Adding New Chickens to an Existing Flock
Browse articles:
Auto Beauty Business Culture Dieting DIY Events Fashion Finance Food Freelancing Gardening Health Hobbies Home Internet Jobs Law Local Media Men's Health Mobile Nutrition Parenting Pets Pregnancy Products Psychology Real Estate Relationships Science Seniors Sports Technology Travel Wellness Women's Health
Browse companies:
Automotive Crafts & Gifts Department Stores Electronics Fashion Food & Drink Health & Beauty Home & Garden Online Services Sports & Outdoors Subscription Boxes Toys, Kids & Baby Travel & Events

Adding New Chickens to an Existing Flock

Chickens can be a lot of fun to keep, and you get the added benefit of getting fresh eggs on a regular bases. Chickens are flock birds and are not comfortable being kept individually; they should be kept in at least pairs. However, chickens have a set hierarchy and do not take well to new hens being added to their flock.

Adding new chickens to an existing flock should be done with care. Chickens will fight and can do serious injury to each other if they are not introduced slowly and carefully. However, after proper introductions and once the new pecking order is set, the new chickens and the old chickens will usually become good friends and will spend their days hanging out together and sleeping together.

When adding new chickens to an existing flock they should be added in at least pairs. Adding an individual chicken is extremely hard on the chicken as not only will she have to spend an extended period of time alone during quarantine and the introduction period, she will be picked on more by the other chickens.

When adding chickens to an existing flock, the new chickens should be at least a month or two old; they should be big enough that they can at least stand up for themselves. Chicks should never be added as the older chickens may peck them to death.

New hens should be quarantines for at least 30 days before they are allowed near the existing flock. Quarantining helps to ensure the new chickens are healthy and not carrying any diseases that could affect the entire flock.

New chickens should be kept separately until they are confirmed healthy.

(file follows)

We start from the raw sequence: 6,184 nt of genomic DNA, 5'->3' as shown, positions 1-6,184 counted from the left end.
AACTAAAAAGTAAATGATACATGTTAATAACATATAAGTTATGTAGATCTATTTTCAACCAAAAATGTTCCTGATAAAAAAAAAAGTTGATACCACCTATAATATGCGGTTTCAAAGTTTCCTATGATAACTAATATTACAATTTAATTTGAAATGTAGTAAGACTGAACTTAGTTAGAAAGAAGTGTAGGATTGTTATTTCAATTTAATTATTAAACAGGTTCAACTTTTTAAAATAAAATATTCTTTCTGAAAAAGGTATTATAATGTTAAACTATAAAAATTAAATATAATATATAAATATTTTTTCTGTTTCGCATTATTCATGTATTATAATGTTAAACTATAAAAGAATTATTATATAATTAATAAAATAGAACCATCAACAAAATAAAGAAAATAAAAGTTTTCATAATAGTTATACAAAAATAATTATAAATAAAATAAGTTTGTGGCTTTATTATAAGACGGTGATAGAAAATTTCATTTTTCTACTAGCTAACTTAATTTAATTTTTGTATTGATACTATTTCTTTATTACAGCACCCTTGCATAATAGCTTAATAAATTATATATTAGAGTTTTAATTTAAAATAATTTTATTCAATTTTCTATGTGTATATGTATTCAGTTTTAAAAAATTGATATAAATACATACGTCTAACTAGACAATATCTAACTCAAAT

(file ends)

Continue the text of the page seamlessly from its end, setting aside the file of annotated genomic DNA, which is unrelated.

Chickens have a very set pecking order and do not like when it is disrupted. New chickens should never just be added to an existing flock. New chickens should be kept in a fenced off area where they can see the other chickens, but are kept safe from their aggression. During the first few days, the hens will try to peck each other through the fencing and will puff out their chests and make loud aggressive sounds at each other. The new chickens will need to be kept separated from the existing flock for a week or two. Once all the hens have settled down and are no longer challenging each other, the new hens can be put with the existing flock with supervision. The chickens will fight a bit at first as they work out the new pecking order; unless the fighting is serious, owners should stay out of it. Once the new pecking order is set, usually all the hens will get along well.

Chickens are a lot of fun to own. They are interesting and friendly birds that are very entertaining. Chickens can happily live in pairs or in flocks of 20-30 birds. Getting new hens can be a lot of fun, and as long as the introductions are done carefully and slowly, adding new birds is usually not too difficult.

When hens first meet, they may puff out their chests and act aggressively towards each other.

Need an answer?
Get insightful answers from community-recommended
in Farm Animals on Knoji.
Would you recommend this author as an expert in Farm Animals?
You have 0 recommendations remaining to grant today.
Comments (0)